Early identification and diligent treatment are making a difference
When Marie E. Egan, MD, first started practicing medicine, children with cystic fibrosis typically weren’t diagnosed until they had symptoms and often didn’t live beyond childhood. Today, every newborn in the United States is screened for the disease, and Dr. Egan can reasonably expect every patient she sees to live well into adulthood.
The difference today is that children who are identified early can begin respiratory therapy before they are weakened by built-up mucus and debilitating lung infections. Dr. Egan sees newborns diagnosed with cystic fibrosis every month or two–often more frequently than their pediatricians see them. “We’re very aggressive at making sure kids are gaining weight and getting adequate pancreatic enzymes if they have pancreatic insufficiency, which most patients do,” she said.
Cystic fibrosis causes the production of thick mucus that can clog the pancreatic ducts and intestines, as well as the lungs. Dr. Egan and her colleagues teach a number of airway clearance techniques, and expect families to start using them before the child develops a cough or other symptoms. “Our practice is multidisciplinary, and we have a team approach to care that includes patients and family members,” she said.
Patients and families are taught chest percussion, where the caregiver claps on different areas of the chest to loosen mucus. For a newborn, a onesie labeled with numbers corresponding to the lobes of the lungs helps parents locate the correct spots. For older children, there are also newer techniques involving a compressor attached to a vest that vibrates at different frequencies to loosen mucus in the small airways. This technique is often combined with active cycle breathing techniques to move the mucus to more central airways so it can be coughed up.
“It’s really important that people do their therapies daily at home,” said Dr. Egan. “Otherwise organisms grow in the lungs, thriving on mucus in the altered cystic fibrosis micro-environment.” While she is well aware that airway clearance is time consuming—it takes 20 to 30 minutes two or three times a day—Dr. Egan finds children do better when they take an active role in the process.
Several years ago, a 7-year-old patient presented Dr. Egan with a book about cystic fibrosis that he had written and illustrated. She was amazed at his grasp of the disease, including his understanding that it is hereditary, his advice on how people with cystic fibrosis can stay healthy, and a chapter on the possibility that one day cystic fibrosis will be history. “If I’m having a bad day I pull the book out,” she said. “Sometimes it brings tears, but sometimes it just brings a smile to my face.”
One of the reasons Dr. Egan is drawn to pediatric pulmonary medicine is that it gives her the opportunity to practice a different skill set, and work with patients who are both acutely and chronically ill, as well as explore the scientific underpinnings of respiratory disease. She is currently working on an innovative project with Mark Saltzman, PhD, chairman of bioengineering for the Yale School of Medicine, and Peter Glazer, MD, PhD, chair of therapeutic radiology, that she describes as “molecular glue and scissors” to replace a mutated portion of DNA found in a majority of cystic fibrosis patients.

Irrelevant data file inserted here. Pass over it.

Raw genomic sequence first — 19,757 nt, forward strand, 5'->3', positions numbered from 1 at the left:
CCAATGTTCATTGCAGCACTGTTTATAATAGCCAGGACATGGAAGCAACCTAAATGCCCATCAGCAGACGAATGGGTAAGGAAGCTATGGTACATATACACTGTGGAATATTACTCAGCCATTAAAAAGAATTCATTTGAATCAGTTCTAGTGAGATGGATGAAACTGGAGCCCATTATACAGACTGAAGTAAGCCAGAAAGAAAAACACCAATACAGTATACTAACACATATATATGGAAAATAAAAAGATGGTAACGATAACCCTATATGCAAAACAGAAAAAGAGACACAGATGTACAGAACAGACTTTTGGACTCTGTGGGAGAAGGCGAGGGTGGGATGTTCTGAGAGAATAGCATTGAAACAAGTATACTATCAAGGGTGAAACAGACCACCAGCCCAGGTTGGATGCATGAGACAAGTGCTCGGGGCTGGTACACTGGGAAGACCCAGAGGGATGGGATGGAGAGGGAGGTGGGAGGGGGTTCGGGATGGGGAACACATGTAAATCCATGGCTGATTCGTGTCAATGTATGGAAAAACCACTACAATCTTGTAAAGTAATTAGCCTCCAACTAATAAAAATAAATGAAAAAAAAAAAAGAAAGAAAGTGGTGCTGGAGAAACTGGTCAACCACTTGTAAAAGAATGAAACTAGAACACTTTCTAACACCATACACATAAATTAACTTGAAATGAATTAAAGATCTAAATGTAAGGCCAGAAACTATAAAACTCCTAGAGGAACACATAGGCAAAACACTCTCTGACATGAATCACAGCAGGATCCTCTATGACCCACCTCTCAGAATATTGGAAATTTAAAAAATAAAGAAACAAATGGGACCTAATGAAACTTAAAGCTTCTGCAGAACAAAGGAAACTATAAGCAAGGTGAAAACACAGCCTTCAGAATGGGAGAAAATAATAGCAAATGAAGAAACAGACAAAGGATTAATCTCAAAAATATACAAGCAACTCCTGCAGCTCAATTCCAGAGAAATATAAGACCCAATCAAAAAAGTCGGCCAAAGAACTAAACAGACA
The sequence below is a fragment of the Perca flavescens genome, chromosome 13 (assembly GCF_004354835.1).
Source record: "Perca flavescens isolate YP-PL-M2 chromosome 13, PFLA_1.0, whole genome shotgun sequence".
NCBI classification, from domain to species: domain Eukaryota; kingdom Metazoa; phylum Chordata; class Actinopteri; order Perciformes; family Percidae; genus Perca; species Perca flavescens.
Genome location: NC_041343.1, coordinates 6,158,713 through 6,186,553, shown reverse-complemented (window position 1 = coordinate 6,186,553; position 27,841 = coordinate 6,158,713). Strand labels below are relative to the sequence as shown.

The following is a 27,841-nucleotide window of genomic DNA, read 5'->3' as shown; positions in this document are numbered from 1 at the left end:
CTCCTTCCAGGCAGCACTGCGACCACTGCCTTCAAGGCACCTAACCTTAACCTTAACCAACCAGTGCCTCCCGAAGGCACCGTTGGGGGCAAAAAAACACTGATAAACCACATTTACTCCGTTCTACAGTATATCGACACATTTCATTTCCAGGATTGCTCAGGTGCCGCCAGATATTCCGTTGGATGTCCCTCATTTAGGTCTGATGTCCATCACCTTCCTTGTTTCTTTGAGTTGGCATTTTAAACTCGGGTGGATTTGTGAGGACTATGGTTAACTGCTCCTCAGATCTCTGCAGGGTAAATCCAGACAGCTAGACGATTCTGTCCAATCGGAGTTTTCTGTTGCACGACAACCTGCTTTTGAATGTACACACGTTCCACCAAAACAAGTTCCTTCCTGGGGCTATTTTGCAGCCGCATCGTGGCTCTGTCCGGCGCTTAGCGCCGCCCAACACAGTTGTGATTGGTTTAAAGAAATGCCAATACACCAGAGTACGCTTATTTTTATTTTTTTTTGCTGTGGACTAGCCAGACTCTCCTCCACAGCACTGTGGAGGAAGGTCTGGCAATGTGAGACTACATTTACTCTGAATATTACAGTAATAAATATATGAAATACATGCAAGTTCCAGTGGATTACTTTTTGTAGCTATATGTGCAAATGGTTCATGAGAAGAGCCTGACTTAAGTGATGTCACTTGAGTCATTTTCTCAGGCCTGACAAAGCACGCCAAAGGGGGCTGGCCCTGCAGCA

Although the technique is currently only being applied in cell cultures, one 10-year-old patient wrote her a letter encouraging her to work hard to perfect the therapy so that he could benefit from it by the time he was 12. “I’m tired of cystic fibrosis,” he wrote. “I don’t want it anymore.”
Name: Marie E. Egan, MD
Title: Associate professor of pediatrics (respiratory) and of cellular and molecular physiology; director, Pediatric Cystic Fibrosis Center
Area of expertise: Pediatric pulmonary medicine (asthma, bronchopulmonary dysplasia and cystic fibrosis)
Place of birth: Rockville Center, NY
College: University of Pennsylvania
Med School: Mount Sinai School of Medicine
Training: Internship/residency in pediatrics and fellowship in pediatric pulmonary medicine, Johns Hopkins Hospital
What is most challenging to you in academic medicine? Finding the time to get everything done
What is most rewarding? When one of my patients is not adhering to their daily cystic fibrosis care plan and they’re not doing the things they need to do to stay well, and suddenly the light goes off and they get it. Then, they are not letting cystic fibrosis run their lives, they’re running their cystic fibrosis.
What do you like most about your practice? Working with a team of highly motivated individuals
Personal interests or pastimes? Cooking, bike riding, gardening, kayaking, painting
Last book read:Cheating at Canasta, by William Trevor
What would you do to improve our clinical environment if you had a magic wand? It would be great if when we had a new project or program that we thought would improve things for patients, the first reaction from folks was “OK, how do we get this done?”